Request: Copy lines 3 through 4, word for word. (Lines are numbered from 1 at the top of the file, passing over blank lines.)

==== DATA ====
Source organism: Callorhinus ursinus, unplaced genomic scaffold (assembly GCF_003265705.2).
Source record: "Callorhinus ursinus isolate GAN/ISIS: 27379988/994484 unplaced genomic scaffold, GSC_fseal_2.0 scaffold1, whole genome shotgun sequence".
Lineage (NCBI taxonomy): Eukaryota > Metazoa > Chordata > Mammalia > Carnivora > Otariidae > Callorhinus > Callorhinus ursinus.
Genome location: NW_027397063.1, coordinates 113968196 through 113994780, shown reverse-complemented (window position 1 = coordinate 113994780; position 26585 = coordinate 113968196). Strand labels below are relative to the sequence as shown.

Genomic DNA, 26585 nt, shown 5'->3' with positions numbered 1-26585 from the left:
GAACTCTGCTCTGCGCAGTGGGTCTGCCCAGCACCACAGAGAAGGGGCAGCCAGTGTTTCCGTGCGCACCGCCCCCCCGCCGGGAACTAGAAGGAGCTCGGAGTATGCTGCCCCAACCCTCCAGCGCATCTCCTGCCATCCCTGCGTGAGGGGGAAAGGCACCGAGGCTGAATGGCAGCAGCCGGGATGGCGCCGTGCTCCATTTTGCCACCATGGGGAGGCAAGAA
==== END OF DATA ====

Lineage (NCBI taxonomy): Eukaryota > Metazoa > Chordata > Mammalia > Carnivora > Otariidae > Callorhinus > Callorhinus ursinus.
Genome location: NW_027397063.1, coordinates 113968196 through 113994780, shown reverse-complemented (window position 1 = coordinate 113994780; position 26585 = coordinate 113968196). Strand labels below are relative to the sequence as shown.